Hoquiam WA History: Grays Harbor history and history of the Olympic Peninsula's southern area.
The history of Hoquiam Washington is intermingled with the history of the Grays Harbor region, and in turn, becomes the history of the Olympic Peninsula's southern reaches.
For hundreds of years prior to the arrival of Europeans, Grays Harbor and surrounding areas were inhabited by various indigenous tribes. The Quinault, Humptulips, Wynoochee, and Chehalis tribes thrived on the rich abundance of the forests and ocean.
The harbor of Grays Harbor was first discovered in 1792 by English Captain Robert Gray. As news of the area spread of the area’s rich resources, settlers, loggers and fishermen began to drift in. Over the next 50 years as Europeans began migrating into the Grays Harbor area, they brought their germs with them. Several smallpox epidemics literally decimated the indigenous populations of every tribe. Bob Pope, A Quinault Indian, reported that most of his tribe was wiped out after a smallpox epidemic circa 1853.
Inter-tribal battles were also a significant cause of indigenous loss of life. Early settlers maintained an armed watch every time inter-tribal tempers flared, fearful they would be caught in the middle. No doubt the plummeting numbers of tribespeople offered leverage to the Washington State Governor, Isaac Stevens, as he waged his sometimes brutal campaign to limit the tribes to various reservations.
The Quinault Indians secured a large tract of land along the Quinault River as their reservation in 1856, but the Chehalis and Humptulips Indians refused any negotiations with Stevens, and also refused to move off land that had always been theirs.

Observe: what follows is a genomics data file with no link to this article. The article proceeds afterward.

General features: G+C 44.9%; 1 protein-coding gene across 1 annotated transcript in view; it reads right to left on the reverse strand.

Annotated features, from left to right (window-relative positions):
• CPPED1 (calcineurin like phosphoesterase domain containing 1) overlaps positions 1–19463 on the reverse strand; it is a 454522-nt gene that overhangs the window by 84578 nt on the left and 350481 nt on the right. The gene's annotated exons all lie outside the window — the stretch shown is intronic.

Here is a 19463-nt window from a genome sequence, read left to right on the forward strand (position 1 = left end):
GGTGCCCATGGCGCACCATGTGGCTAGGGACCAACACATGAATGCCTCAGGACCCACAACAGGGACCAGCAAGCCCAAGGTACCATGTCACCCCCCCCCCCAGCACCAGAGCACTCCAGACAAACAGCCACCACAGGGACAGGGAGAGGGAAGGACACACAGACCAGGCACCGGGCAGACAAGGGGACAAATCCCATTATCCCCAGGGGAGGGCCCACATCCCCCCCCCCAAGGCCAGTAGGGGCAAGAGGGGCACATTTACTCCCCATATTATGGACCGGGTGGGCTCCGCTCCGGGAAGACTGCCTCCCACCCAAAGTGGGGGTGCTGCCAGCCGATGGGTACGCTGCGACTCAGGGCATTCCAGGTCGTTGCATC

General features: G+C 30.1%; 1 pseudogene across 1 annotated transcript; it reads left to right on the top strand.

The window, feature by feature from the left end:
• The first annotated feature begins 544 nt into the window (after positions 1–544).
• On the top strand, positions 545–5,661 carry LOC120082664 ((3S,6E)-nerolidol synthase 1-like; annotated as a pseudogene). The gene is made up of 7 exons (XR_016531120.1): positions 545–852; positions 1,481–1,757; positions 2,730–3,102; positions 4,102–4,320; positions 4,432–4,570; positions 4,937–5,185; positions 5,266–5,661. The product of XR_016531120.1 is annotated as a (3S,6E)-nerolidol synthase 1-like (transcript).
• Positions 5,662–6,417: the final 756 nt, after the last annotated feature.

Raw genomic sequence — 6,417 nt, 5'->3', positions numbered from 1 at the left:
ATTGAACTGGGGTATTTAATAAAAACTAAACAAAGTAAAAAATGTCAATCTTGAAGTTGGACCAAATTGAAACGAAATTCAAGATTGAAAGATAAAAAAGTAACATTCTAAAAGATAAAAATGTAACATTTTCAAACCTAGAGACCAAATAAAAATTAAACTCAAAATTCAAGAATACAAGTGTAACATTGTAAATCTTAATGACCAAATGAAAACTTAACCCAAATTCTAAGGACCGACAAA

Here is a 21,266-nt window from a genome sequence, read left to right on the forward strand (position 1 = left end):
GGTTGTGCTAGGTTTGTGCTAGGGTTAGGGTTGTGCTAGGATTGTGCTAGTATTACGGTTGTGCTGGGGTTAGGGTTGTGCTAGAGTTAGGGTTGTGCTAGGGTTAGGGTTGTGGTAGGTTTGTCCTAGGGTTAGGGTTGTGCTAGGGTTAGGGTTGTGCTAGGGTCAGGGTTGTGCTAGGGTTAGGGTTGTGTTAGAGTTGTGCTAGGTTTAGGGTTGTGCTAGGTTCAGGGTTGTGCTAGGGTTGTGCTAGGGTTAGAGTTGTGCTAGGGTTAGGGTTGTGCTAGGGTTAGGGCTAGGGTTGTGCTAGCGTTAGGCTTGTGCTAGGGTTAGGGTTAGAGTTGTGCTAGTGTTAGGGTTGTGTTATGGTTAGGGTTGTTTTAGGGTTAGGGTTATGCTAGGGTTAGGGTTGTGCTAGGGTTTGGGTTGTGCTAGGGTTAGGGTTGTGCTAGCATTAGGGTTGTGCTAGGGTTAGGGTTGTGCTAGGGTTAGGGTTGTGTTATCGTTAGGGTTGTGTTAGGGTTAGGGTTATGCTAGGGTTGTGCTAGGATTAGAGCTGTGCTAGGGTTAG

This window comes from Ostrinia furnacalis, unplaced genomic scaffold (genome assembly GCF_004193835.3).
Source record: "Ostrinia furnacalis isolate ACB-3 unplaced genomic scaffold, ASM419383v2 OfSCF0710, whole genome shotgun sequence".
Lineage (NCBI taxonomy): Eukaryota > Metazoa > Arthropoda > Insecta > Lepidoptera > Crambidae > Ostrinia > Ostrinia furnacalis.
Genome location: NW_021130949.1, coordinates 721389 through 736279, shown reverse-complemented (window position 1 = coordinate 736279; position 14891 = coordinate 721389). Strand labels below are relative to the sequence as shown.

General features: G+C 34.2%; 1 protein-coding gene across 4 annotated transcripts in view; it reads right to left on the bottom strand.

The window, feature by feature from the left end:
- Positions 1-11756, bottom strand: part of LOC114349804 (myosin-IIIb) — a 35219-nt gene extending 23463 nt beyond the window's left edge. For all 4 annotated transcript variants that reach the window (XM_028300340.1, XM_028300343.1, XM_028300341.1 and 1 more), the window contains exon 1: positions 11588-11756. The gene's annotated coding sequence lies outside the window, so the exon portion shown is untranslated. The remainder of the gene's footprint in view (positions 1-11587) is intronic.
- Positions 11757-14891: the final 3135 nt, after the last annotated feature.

The flow of settlers into Washington State began in earnest during the mid- to later-1800s as rumors of the Railroad coming to town circulated. The main settlements were the town of Hoquiam, where the Hoquiam River joins the Harbor, and the town of Aberdeen just 9 miles east, situated at the easternmost point of the Grays Harbor at the confluence of the Wishkah and Chehalis Rivers. Incorporating their settlements into towns would strengthen their argument that a railroad line to Grays Harbor would benefit both the towns and the railroad.
Colonized years before, Hoquiam was officially established in 1867. Aberdeen was founded in 1884, and then incorporated in 1890.
The population of these towns hovered in the 400 range until 1889, when the population sharply soared to 1,500. Building likewise soared, as did property values.
The first logging mill was built in 1894 and eventually the dense forests supported an additional 36 lumber mills. The several Grays Harbor ports were absolutely the greatest lumber shippers in the world. During the lumber heyday of the 1920’s, Grays Harbor became the first port in the world to ship out an incredible one billion board feet of lumber by water. According to Grays Harbor historian Ed Van Sykle in his book, They Tried to Cut it All, production levels continued at a high level until 1929, at which time “loggers were working 30 – 50 miles back in the hills.”